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The Controversies over Clubbing…

We’ve all been there. Turned away from a club because those super comfy converses, which seemed like a god send instead of those 4 inch heels, were deemed ‘inappropriate footwear’. Obviously it all depends where you go out. We wouldn’t dream of wearing jeans and flats to any swanky London venue in the West End, we can always rely on Unit 1 (Arena) to accept us in the standard black jean and converse combo. Whilst we may not like it at the time, it’s accepted that you can be turned away from a club if you’re too drunk, underage or not adhering to the dress code. However, in our multi-cultural society, we’d never expect to be turned away from a club because we were “too dark” or “too fat”

None of us would expect to face such discrimination in our daily lives. Let alone in an establishment we are paying to get into as well as using our hard-earned money when inside, but unfortunately Lin Mei, 29, fell victim to such abuse. After being invited by a promoter to the popular London club, DSTRKT, a venue commonly visited by the likes of Rihanna and Jay-Z, Mei was refused entry and took to Twitter to vent her anger after being told her and her friends couldn’t go in due to their skin tone and weight.

The story soon went viral after which Mei was contacted by the promotor insisting there is nothing wrong with claiming people are “too fat” to get into a club, whilst another highlighted the issue that mixed race girls were fine and that those with darker skin should try another club in the area.

In response to the surge of media support, a peaceful protest was held outside the London club on the 29th September, attracting supporters from across the city promoting the #DoILookDSTRKT slogan. Twitter was soon flooded with other sympathisers from across the UK, offering their support by sharing similar experiences. Highlighting that this is a prominent issue, not just in London but nationally. An issue that is often overlooked because people are unaware of their personal rights when confronted at the door, or don’t quite know how to handle the situation when faced with a big, burly bouncer.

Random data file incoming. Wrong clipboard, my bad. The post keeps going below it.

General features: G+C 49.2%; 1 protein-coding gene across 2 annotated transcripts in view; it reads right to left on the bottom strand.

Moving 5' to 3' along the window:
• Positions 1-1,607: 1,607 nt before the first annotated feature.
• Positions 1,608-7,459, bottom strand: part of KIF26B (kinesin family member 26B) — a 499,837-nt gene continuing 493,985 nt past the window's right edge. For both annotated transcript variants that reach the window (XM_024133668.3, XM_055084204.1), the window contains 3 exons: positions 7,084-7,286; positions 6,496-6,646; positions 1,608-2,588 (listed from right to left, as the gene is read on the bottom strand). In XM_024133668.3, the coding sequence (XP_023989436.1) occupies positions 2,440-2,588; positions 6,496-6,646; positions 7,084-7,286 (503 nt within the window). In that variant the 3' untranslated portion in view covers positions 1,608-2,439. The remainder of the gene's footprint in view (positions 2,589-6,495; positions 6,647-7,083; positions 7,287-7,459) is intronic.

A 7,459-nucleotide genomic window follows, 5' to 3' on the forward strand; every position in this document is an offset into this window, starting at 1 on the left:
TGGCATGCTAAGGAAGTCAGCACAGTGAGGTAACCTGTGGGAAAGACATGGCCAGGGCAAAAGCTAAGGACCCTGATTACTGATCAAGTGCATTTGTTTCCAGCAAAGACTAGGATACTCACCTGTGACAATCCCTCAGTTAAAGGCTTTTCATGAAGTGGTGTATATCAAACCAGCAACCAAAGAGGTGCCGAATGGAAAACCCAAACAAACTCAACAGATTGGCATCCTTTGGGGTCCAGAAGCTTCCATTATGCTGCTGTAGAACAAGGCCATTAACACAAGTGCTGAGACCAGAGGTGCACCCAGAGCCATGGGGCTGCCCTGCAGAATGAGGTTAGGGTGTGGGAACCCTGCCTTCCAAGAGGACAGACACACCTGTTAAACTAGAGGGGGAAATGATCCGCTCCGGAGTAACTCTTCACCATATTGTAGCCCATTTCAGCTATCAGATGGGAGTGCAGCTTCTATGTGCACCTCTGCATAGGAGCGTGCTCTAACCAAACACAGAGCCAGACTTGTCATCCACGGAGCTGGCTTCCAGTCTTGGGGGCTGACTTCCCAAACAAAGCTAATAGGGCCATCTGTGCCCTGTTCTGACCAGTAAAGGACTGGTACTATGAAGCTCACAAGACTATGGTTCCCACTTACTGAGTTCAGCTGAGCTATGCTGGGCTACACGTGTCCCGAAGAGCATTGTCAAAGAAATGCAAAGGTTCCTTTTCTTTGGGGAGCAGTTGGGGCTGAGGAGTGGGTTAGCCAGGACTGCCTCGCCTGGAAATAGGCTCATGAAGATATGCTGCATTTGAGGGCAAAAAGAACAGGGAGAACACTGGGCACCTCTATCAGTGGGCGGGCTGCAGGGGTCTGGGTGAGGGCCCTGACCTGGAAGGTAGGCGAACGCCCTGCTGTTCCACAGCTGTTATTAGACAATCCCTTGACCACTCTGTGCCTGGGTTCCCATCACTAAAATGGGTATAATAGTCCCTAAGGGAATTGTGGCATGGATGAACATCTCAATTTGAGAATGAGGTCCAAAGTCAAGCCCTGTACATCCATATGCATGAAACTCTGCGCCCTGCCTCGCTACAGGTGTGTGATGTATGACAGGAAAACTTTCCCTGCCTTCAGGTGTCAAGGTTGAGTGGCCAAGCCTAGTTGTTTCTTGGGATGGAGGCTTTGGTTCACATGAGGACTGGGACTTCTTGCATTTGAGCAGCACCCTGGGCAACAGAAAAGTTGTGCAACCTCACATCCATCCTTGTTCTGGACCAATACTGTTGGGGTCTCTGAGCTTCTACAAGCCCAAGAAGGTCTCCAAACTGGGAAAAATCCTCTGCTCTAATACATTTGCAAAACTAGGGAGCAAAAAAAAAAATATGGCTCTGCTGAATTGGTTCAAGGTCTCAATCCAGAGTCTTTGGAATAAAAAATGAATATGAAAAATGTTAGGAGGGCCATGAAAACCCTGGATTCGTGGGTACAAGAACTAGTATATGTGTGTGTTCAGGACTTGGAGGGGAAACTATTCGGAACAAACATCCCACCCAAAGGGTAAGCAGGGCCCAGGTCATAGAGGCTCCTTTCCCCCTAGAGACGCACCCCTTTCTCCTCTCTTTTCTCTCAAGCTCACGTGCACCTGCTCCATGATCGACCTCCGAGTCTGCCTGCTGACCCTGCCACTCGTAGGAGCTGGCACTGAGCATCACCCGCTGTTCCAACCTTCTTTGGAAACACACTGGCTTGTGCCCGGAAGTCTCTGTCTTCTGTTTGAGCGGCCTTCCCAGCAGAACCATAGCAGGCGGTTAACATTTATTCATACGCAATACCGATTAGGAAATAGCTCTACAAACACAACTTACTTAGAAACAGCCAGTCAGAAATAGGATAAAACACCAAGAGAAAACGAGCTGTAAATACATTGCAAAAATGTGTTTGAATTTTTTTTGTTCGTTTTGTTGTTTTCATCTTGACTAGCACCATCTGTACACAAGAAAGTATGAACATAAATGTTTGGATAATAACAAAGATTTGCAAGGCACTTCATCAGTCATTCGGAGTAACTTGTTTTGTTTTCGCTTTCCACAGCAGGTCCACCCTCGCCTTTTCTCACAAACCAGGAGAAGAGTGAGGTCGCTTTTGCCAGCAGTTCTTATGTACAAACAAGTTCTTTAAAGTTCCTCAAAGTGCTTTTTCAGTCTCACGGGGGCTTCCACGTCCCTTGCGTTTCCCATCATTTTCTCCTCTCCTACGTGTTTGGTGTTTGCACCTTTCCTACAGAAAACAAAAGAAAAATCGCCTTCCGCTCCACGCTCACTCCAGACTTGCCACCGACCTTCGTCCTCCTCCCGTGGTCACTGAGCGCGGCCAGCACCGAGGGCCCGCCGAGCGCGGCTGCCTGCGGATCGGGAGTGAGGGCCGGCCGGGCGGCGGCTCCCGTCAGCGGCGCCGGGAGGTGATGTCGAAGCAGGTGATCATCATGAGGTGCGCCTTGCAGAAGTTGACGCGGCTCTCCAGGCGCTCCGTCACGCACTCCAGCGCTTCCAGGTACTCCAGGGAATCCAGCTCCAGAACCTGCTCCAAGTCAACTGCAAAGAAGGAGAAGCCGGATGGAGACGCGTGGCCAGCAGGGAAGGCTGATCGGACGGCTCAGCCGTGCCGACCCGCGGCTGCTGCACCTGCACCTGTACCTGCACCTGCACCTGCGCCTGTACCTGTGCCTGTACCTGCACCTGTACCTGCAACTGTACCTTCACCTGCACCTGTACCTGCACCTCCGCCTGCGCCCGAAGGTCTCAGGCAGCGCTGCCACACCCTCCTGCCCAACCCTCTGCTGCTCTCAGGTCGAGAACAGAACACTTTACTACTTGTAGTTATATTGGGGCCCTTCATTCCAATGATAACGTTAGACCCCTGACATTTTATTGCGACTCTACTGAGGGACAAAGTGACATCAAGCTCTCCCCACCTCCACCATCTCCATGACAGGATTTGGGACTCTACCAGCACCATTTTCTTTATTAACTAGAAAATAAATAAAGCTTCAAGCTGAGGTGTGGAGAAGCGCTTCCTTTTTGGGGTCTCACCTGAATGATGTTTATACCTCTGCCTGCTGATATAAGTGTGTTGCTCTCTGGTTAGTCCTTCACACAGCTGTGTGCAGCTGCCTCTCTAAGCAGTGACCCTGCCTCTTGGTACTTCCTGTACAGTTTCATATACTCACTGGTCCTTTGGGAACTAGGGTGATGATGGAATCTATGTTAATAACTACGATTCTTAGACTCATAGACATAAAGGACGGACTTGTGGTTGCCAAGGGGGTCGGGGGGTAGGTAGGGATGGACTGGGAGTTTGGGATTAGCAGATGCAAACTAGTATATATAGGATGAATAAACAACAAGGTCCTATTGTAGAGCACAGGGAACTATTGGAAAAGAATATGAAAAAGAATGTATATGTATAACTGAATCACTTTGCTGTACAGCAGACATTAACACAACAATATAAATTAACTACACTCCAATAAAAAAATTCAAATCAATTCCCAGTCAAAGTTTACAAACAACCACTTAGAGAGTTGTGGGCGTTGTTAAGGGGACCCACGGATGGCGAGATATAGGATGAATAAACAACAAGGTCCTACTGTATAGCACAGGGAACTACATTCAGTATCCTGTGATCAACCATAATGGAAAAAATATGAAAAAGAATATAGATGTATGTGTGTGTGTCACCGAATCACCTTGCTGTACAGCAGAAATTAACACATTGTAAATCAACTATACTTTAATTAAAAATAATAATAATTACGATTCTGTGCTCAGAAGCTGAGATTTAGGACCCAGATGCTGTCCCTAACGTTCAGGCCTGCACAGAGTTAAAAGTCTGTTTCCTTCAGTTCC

The DSTRKT management team issued an official statement claiming they “have always operated an anti-racist door policy” and that they “condemn any type of racism or discrimination”. They claim that the night in question was very busy and as the four women had not made a reservation they could not let them in at the time.

All this comes at a time when nation-wide campaigns, such as Sport England’s This Girl Can, are trying to promote acceptance of all body types and plus-size models are breaking onto the runway. All of which are trying to counter negative body images. Sadly it seems that this ‘selective’ door policy is evident across the UK with Dev from BBC Radio 1 tweeting these cases have been going on for years but are notoriously bad in London’s West End.  

Despite this, no one should be made to feel like they are being discriminated against for any reason; but before you hit the clubs this weekend make sure you know what’s what when it comes to club entry and your rights…

1.       It is against the law for anyone to be discriminated against because of race according to the the Equality Act of 2010.

2.       There are no industry wide policies regarding dress codes, instead these are specific to each establishment – so basically, if you’re worried about your fancy dress attire, check with the club before you don your superhero cape or peroxide blonde wig!

3.       If you are deemed to be too drunk, you can be refused entry. It’s as simple as that.

So for the most part, whilst your main concern may be getting to the club before your 10:30 entry ticket expires, or whether a coat is required for the walk and worth the cloakroom fee; keep in mind your personal rights and don’t be afraid to question these if you feel something is wrong.






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